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DevOps in 2014

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A talk about DevOps that I gave at a SysARmy meetup while visiting MuleSoft's Buenos Aires DevOps team. I've been thinking a lot recently about what DevOps is, what it means to be a DevOps Engineer …

A talk about DevOps that I gave at a SysARmy meetup while visiting MuleSoft's Buenos Aires DevOps team. I've been thinking a lot recently about what DevOps is, what it means to be a DevOps Engineer (or in my case a DevOps Engineering Manager). Putting this together was really helpful to clarify some ideas I've been kicking around.

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Transcript

  • 1. DevOps in 2014 David Thompson DevOps Manager, MuleSoft Inc.
  • 2. A little about me… • Managing DevOps at MuleSoft • Senior SRE at Netflix • Lead SRE at Domino’s Pizza
  • 3. …and what I’m about… • Running large scale Linux installations (100s to 10000s of instances) • Maintaining 99.99+ uptime for critical business services • Building Systems Engineering teams
  • 4. …and what I’m going to talk about. DevOps
  • 5. First, a question: What’s DevOps?
  • 6. Proposed Def. 1 Adjective: A buzzword substituted anywhere you might see the words ‘operations’ or ‘systems’. e.g.: ’operations engineer’ becomes ‘devops engineer’, ‘systems monitoring’ becomes ‘devops monitoring’, etc.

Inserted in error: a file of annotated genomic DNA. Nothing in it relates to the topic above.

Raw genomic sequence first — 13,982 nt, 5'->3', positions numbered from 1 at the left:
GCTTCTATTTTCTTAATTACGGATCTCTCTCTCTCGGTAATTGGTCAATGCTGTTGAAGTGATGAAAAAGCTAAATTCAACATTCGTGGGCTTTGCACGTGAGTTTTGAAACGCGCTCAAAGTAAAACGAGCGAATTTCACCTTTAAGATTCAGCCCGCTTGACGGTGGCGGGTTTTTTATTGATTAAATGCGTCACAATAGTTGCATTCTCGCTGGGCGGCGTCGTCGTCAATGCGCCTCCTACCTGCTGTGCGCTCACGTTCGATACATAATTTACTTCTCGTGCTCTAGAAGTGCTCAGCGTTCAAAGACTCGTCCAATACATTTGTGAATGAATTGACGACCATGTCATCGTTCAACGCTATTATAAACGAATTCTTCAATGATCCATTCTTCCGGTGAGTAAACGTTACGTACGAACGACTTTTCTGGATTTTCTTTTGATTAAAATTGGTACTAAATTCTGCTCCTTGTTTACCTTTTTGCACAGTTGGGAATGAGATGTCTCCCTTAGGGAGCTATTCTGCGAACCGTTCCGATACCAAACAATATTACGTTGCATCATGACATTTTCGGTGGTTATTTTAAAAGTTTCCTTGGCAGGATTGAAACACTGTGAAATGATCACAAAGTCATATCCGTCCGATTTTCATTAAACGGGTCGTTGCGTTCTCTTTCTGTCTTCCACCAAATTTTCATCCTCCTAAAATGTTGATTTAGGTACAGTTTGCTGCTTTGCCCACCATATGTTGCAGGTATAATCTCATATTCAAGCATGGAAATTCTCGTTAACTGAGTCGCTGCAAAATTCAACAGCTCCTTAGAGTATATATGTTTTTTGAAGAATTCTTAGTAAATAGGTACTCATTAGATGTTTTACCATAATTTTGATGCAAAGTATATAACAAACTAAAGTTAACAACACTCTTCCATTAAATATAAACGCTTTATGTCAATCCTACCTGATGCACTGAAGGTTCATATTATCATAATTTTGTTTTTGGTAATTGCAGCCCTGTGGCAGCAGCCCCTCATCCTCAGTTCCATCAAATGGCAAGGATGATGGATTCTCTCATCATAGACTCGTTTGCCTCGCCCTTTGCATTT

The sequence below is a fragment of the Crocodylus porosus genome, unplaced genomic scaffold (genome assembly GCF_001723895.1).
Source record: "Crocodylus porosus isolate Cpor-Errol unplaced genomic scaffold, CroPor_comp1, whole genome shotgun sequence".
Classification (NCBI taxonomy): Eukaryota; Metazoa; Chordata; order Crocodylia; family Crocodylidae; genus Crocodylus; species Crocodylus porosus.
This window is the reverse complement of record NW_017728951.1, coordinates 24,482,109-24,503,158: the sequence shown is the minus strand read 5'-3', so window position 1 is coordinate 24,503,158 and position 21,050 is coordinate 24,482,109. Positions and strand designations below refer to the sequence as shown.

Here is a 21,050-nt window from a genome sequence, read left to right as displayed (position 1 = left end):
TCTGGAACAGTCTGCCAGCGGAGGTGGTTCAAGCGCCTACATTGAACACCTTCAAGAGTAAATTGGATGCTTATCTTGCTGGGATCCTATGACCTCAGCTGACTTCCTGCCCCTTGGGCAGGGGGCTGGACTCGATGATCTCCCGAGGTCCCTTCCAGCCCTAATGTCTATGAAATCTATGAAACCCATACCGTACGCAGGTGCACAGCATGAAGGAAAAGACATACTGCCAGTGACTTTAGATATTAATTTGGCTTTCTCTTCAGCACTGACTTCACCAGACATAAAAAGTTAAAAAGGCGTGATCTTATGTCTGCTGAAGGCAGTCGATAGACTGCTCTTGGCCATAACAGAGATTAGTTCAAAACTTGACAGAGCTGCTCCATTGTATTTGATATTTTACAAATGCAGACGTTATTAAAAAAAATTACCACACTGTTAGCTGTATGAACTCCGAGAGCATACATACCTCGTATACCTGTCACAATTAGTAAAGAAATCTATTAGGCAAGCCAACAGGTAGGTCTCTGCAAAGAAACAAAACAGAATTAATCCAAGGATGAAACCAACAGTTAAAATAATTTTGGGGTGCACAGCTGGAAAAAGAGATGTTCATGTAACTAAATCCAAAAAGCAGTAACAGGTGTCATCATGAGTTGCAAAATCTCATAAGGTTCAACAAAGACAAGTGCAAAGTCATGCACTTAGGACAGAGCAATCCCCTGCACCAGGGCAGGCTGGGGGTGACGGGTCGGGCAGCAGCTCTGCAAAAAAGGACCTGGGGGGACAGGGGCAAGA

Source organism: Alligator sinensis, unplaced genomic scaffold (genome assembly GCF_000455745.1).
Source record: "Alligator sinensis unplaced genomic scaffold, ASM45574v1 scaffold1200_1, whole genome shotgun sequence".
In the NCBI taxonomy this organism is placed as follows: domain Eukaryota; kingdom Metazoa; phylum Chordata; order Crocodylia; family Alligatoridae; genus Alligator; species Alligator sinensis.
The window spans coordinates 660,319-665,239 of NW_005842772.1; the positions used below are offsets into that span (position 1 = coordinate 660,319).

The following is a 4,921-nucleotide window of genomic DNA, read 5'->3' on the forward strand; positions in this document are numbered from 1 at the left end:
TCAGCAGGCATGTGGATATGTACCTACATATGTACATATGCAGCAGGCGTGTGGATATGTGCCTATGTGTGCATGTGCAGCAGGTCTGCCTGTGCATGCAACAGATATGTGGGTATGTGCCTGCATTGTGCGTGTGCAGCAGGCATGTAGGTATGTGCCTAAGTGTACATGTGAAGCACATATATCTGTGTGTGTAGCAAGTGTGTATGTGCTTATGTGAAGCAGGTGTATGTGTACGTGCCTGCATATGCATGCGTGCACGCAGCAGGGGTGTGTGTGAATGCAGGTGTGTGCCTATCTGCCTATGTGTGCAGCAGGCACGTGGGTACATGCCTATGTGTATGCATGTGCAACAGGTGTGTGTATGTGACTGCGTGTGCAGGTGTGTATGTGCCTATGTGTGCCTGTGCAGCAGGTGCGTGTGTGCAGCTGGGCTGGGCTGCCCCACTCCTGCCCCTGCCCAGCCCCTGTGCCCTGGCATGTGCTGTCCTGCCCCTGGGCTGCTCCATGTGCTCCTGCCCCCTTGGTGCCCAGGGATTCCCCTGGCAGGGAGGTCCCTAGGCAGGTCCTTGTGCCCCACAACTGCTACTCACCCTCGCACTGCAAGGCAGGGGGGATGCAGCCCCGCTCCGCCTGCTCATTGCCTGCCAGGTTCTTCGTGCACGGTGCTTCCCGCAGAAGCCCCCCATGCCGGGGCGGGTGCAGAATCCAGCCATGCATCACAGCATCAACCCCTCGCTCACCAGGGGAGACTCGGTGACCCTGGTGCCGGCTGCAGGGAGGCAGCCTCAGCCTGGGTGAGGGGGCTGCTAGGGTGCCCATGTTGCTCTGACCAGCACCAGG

• 7. Well, let’s take a step back… what are Dev and Ops?
  • 8. Let’s see if this sounds familiar…
  • 9. Meet Dev Dev’s primary goal is delivering quality product features on time. Biased towards change.
  • 10. Meet Ops Ops’ main objective is to maintain the availability and reliability of core services. Biased towards stability.
  • 11. Dev and Ops, Release Planning A Dramatic Reenactment
  • 12. Hey, we need to release this feature we just finished. How about 5 PM this Friday?
  • 13. lol WHAT?!
  • 14. Yeah, Marketing committed to having it out this Monday six months ago. Thanks!
  • 15. *schedules release*
  • 16. What happened here? • Dev and Ops have totally different priorities. • Opposition of priorities leads to inevitable conflict. • Since neither team is responsible for the whole project lifecycle, communication breaks.
  • 17. What do? • This model is flawed by design. • Ops used to hold all the cards because they controlled the infrastructure. • With public cloud, tables are turned. • If Ops doesn’t start a new conversation, they (we) will fade into obsolescence.
  • 18. So, let’s try this again. What’s DevOps?
  • 19. Proposed Defs. 2, 3 Noun: A methodology attempting to close the gap between Dev and Ops by making everyone responsible for the whole project lifecycle. Adjective: A descriptor for staff responsible for DevOps.
  • 20. Wait a second… Adjective: A descriptor for staff responsible for devops.
  • 21. But how do *I* DevOps?
  • 22. Caution… The goal of DevOps is to make everyone aware and accountable for the whole product lifecycle, including release and maintenance. If we’re not careful, a DevOps engineer becomes an Ops engineer, and the whole mission is corrupted.
  • 23. Protip We can take a page from DevOps’ older brother, Agile. The path to success as a ‘DevOps Engineer’ is to act as a DevOps coach for the product team.